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Using iBGP and an IGP - Where is the cross over point?

Where is the cross over point of using an IGP and iBGP?

I recently came across a service provider network where the IGP was ISIS. The only IPs from each router being advertised into ISIS where the loop backs and core link interface addresses. This is roughly only 5~ IPs per router. All other IPs on each router where advertised internally via iBGP (as this is a service provider network this is an extra 30+ IPs per router for the connected customers).

I asked "Why aren't all IPs of each router advertised internally via the IGP (ISIS)?, surely this is quicker for reconvergence? Also, it has no affect on eBGP annoucements to connected AS's because only the supernets are advertised?"

The reponse was "As more routes are added into ISIS convergence will become slower so using iBGP doesn't really have that much effect here".

This makes perfect sense to me, but I assumed this was only the case when you are advertising thousands of routes internally, not a couple hundred as was the case here.

Can anyone ellaborate on this design choice for me please. What are the pros & cons etc?

[In this scenario eBGP pulls the full BGP table in to the RIB on all edge routers which is then advertised via iBGP to all non-edge routes, so all devices have a full table, plus all internal customer prefixes are in the main BGP RIB as explained (except for loop backs and infrastructure links which are in the ISIS database)]

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Cisco Employee

Using iBGP and an IGP - Where is the cross over point?

Hi,

Below are some of the reasons which I thought off

1. The link state protocols are CPU intensive, and if you are going to advertise all customer facing interfaces into it, the database becomes huge and its not recommended.

2. More over customer facing interfaces has higher chances of flaps and adding these into IGP is not the right way.

3. These are IPs which are actually assigned to a customer and should not be treated as a Internal range.

4. With the separation of core and edge routing into two routing protocols, your network core becomes more stable, as the edge problems cannot disrupt the core.

5. You should never carry your customers' routes in your core routing protocol, as customer's internal problems could quickly affect the stability of your own network.

6. BGP was designed to be a robust, conservative routing protocol able to carry hundreds of thousands of IP prefixes. It was never meant to be a fast-converging protocol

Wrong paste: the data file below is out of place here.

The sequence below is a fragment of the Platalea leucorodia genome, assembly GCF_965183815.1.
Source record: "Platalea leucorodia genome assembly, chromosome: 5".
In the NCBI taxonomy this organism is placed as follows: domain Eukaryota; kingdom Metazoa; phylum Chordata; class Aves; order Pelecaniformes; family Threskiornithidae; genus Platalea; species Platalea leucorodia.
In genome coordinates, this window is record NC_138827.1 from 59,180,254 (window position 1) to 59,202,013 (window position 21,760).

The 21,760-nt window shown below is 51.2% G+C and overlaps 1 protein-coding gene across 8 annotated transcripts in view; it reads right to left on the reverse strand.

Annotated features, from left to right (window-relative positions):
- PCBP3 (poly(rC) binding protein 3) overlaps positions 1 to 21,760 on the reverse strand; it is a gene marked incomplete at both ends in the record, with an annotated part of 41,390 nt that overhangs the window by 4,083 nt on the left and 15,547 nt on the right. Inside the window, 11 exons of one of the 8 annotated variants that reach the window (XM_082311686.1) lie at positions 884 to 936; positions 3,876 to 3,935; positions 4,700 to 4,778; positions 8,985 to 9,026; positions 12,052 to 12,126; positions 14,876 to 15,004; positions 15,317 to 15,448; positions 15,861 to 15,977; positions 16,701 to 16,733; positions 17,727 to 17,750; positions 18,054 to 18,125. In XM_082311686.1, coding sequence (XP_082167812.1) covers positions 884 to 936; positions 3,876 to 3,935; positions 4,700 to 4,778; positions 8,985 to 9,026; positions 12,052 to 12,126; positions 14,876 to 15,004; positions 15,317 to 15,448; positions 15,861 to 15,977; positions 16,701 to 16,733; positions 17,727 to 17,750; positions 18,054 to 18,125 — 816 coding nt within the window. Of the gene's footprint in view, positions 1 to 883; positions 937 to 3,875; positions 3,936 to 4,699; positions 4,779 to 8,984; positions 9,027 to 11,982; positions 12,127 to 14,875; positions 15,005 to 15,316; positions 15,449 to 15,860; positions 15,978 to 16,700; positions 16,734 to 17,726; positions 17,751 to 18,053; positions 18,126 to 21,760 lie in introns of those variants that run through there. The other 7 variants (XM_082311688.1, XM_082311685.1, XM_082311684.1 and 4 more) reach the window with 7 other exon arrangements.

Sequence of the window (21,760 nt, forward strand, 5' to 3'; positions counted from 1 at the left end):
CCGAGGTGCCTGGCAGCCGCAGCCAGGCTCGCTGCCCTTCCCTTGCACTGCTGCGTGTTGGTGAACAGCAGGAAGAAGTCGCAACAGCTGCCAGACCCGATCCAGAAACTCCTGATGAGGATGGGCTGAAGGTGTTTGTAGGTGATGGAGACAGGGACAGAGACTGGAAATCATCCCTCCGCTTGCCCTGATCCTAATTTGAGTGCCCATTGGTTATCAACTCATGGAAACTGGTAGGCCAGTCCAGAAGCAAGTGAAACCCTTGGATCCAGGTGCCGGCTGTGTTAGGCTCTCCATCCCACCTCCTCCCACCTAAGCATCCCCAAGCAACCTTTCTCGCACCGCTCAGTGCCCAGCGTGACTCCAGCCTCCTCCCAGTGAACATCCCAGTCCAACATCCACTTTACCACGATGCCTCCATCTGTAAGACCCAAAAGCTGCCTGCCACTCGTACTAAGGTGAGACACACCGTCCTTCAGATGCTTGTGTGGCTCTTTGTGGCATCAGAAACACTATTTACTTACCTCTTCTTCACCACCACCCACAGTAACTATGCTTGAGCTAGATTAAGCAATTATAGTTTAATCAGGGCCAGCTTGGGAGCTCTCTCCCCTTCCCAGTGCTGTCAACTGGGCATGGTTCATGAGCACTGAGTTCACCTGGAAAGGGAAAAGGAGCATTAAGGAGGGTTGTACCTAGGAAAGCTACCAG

7. You should always use BGP on top of a modern, fast-converging Interior Routing Protocol (IGP), for example OSPF or IS-IS. In such a design, the IGP provides optimum paths through the network core and BGP provides edge-to-edge routing across these paths.

Regards,

Sudeep

4 REPLIES
Cisco Employee

Using iBGP and an IGP - Where is the cross over point?

Hi,

Below are some of the reasons which I thought off

1. The link state protocols are CPU intensive, and if you are going to advertise all customer facing interfaces into it, the database becomes huge and its not recommended.

2. More over customer facing interfaces has higher chances of flaps and adding these into IGP is not the right way.

3. These are IPs which are actually assigned to a customer and should not be treated as a Internal range.

4. With the separation of core and edge routing into two routing protocols, your network core becomes more stable, as the edge problems cannot disrupt the core.

5. You should never carry your customers' routes in your core routing protocol, as customer's internal problems could quickly affect the stability of your own network.

6. BGP was designed to be a robust, conservative routing protocol able to carry hundreds of thousands of IP prefixes. It was never meant to be a fast-converging protocol

7. You should always use BGP on top of a modern, fast-converging Interior Routing Protocol (IGP), for example OSPF or IS-IS. In such a design, the IGP provides optimum paths through the network core and BGP provides edge-to-edge routing across these paths.

Regards,

Sudeep

Hall of Fame Super Silver

Using iBGP and an IGP - Where is the cross over point?

Hello jwbensley,

in addition to Sudeep's post.

If MPLS is in use or it is going to be used, service related IP subnets are advertised in iBGP because in this way MPLS LSPs are used based on BGP next-hop, that is by recursion the service destination is routed via the BGP next-hop that is the loopback address of the remote PE node, that becomes the destination to be looked for in the MPLS forwarding table (recursion).

In any case, it is considered best practice to use the IGP only for the infrastructure (reachability of loopbacks) and to use iBGP to advertise all service or customer related routes.

Hope to help

Giuseppe

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Community Member

Using iBGP and an IGP - Where is the cross over point?

Hi Giuseppe,

A great additional point! Many providers are using MPLS now so this is a crucial point.

Thank you!

Community Member

Using iBGP and an IGP - Where is the cross over point?

Hi Sudeep,

Thanks for some great points that I had completely overlook.

Many thanks!

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